The health benefits of mangoes
More News from Linda Bolido
Mangoes are in season, and although most Filipinos do not need an excuse to eat them, they will be glad to know that enjoying the fruit has health benefits, too.
Diana Herrington, in a piece titled “10 Health Benefits of Mangoes” for the Care2 Healthy Living newsletter, gives several reasons why you should have a good, sweet, juicy mango every time you get the opportunity.
Herrington says that, like many other fruits, mango can help prevent cancer. She says research shows the fruit has antioxidant compounds that can help protect against colon, breast, leukemia and prostate cancers. The fruit is also abundant in healthful enzymes.
Mangoes’ high levels of fiber, pectin and vitamin C help lower serum cholesterol levels, specifically low-density lipoprotein or the bad cholesterol.
The skin can also benefit from the fruit, whether it is eaten or applied. Herrington says the fruit clears clogged pores and eliminates pimples. Mango may be processed in a blender and applied to the face easily and quickly. Mangoes contain beta-carotene that the body converts into vitamin A which, like vitamin C, is “crucial to skin self-repair,” Herrington adds.
“When eaten, mangoes help resolve all skin problems including pimples,” Herrington says. Even the large pit or seed of green mangoes, eaten raw or cooked, is healthy.
For eye health, Herrington says one cup of sliced mangoes supplies 25 percent of the needed daily value of vitamin A, which promotes good eyesight and prevents night blindness and dry eyes.
Mango contains tartaric acid, malic acid and a trace of citric acid that alkalize the whole body and help maintain its alkali reserve. Mango leaves can help normalize insulin levels in the blood. The traditional home remedy involves boiling leaves in water, soaking through the night, and then consuming the filtered decoction in the morning. Mangoes also have a relatively low glycemic index (41-60), so moderate quantities will not spike sugar levels.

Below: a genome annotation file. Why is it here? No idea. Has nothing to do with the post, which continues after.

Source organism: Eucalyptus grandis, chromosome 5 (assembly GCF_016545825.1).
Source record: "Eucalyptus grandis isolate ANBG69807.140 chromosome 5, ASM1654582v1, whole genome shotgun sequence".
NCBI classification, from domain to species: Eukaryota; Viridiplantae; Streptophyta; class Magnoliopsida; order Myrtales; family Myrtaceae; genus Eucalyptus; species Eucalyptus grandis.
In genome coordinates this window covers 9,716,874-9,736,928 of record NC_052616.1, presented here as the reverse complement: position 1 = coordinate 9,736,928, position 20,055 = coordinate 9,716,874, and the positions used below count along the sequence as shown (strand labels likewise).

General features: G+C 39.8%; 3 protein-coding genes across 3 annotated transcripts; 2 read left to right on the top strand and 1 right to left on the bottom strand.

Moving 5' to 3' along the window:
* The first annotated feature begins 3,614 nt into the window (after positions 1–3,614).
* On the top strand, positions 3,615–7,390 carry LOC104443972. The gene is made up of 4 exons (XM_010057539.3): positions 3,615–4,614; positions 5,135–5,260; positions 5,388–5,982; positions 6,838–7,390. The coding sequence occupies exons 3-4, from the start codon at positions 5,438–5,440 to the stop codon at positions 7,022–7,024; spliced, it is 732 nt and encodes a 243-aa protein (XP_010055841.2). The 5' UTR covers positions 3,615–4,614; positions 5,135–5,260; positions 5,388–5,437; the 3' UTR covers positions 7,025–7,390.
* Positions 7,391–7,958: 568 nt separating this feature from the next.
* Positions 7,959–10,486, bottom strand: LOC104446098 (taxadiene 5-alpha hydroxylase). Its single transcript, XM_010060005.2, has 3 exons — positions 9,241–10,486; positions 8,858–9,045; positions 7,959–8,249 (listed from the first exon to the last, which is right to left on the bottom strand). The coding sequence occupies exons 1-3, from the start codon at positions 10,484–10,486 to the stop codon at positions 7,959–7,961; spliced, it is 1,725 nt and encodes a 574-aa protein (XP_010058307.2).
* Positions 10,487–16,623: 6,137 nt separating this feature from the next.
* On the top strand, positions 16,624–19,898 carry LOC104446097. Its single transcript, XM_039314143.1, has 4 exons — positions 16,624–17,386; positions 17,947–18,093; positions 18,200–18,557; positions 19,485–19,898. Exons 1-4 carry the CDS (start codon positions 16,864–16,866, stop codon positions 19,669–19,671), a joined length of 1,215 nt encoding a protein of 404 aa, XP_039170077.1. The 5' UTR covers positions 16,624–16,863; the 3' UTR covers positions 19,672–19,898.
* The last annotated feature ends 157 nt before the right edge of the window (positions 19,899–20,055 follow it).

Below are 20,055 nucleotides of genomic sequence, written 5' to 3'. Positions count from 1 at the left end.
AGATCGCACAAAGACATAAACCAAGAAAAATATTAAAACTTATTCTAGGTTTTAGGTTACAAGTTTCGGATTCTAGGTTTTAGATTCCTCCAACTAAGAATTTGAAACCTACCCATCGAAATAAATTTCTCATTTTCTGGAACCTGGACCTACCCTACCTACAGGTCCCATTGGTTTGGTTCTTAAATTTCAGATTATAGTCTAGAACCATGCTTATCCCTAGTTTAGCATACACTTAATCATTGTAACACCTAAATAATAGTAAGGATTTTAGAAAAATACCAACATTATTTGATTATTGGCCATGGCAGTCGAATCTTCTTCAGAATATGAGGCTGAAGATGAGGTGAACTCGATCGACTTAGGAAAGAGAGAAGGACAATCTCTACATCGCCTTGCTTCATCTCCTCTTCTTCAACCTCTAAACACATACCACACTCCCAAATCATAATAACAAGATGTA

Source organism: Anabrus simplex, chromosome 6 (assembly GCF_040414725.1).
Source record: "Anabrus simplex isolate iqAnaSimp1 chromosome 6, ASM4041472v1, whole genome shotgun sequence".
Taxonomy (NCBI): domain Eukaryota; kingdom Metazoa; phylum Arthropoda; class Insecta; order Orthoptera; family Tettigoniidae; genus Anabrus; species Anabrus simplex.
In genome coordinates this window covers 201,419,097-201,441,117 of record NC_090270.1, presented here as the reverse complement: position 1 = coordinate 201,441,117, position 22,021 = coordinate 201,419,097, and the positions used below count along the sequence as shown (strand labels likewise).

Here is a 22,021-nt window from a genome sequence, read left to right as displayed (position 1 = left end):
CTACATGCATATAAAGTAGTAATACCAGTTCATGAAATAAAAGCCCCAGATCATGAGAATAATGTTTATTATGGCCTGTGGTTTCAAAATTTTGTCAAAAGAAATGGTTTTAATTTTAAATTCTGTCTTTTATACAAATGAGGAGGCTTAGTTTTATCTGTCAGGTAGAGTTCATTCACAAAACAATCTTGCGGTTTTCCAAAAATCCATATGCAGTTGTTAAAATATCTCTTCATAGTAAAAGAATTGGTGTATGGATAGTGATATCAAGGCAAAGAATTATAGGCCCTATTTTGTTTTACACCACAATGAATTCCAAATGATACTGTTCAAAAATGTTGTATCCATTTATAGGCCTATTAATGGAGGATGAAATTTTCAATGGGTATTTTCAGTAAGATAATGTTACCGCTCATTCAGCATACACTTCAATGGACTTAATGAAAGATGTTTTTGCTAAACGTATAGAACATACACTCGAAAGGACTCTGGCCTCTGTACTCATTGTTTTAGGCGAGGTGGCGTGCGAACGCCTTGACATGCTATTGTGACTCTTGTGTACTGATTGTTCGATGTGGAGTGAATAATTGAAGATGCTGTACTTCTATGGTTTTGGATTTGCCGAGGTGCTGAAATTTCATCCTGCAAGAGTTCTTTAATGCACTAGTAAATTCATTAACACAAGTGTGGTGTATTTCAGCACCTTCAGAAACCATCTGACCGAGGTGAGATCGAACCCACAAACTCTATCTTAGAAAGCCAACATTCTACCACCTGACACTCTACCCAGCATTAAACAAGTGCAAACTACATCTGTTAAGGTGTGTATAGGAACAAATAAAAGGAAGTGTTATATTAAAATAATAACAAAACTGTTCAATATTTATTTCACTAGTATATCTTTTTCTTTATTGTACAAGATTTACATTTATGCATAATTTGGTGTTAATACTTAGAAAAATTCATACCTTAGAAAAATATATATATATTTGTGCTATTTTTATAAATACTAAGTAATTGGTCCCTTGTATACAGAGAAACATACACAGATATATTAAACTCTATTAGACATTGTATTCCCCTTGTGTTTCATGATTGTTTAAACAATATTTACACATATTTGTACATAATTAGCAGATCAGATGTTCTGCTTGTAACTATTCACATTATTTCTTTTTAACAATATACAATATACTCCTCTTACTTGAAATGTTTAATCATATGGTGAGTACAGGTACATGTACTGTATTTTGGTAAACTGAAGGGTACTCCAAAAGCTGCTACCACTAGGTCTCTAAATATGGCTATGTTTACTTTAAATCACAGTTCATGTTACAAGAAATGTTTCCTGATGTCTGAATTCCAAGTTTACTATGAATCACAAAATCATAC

Mangoes, because they contain a lot of vitamin E, can boost the sex drive.
Like papaya, mangoes contain enzymes for breaking down protein. The fiber in mangoes also helps digestion and elimination.
Green mango is good for cooling off when temperatures rise. It may be juiced and mixed with water and a sweetener to cool down and prevent harm to the body.
Mangoes can boost the immune system as, Herrington says, it has generous amounts of vitamins C and A, plus 25 different kinds of carotenoids that can help keep the immune system healthy and strong.
To know more about the other benefits of mango, visit http://www.care2.
If you need new or replacement plants for your garden, you might want to mark this event in your calendar: The second National Bonsai, Suiseki and Zen Garden Landscaping Show will be held May 5-14 at Hardin ng mga Bulaklak, Quezon Memorial Circle, Quezon City. Under the auspices of the Bonsai and Suiseki Alliance of the Philippines Inc. (BSAPI), the show has for its theme “Fun in Bonsai, Suiseki and Zen Gardening.”
Whether or not you are a fan of these plant arts, you may still want to visit the show because there is usually a commercial exhibition where a wide variety of plants are sold. I will certainly be there to find replacements for my dama de noche and dama del dia, both of which have white sweet-smelling flowers.
The show is made possible with the cooperation of the Quezon City government and Department of Tourism.
For details contact Vic de Rona at 0921-8055718 or Letty Ligon at 0917-5336703; e-mail firstname.lastname@example.org.
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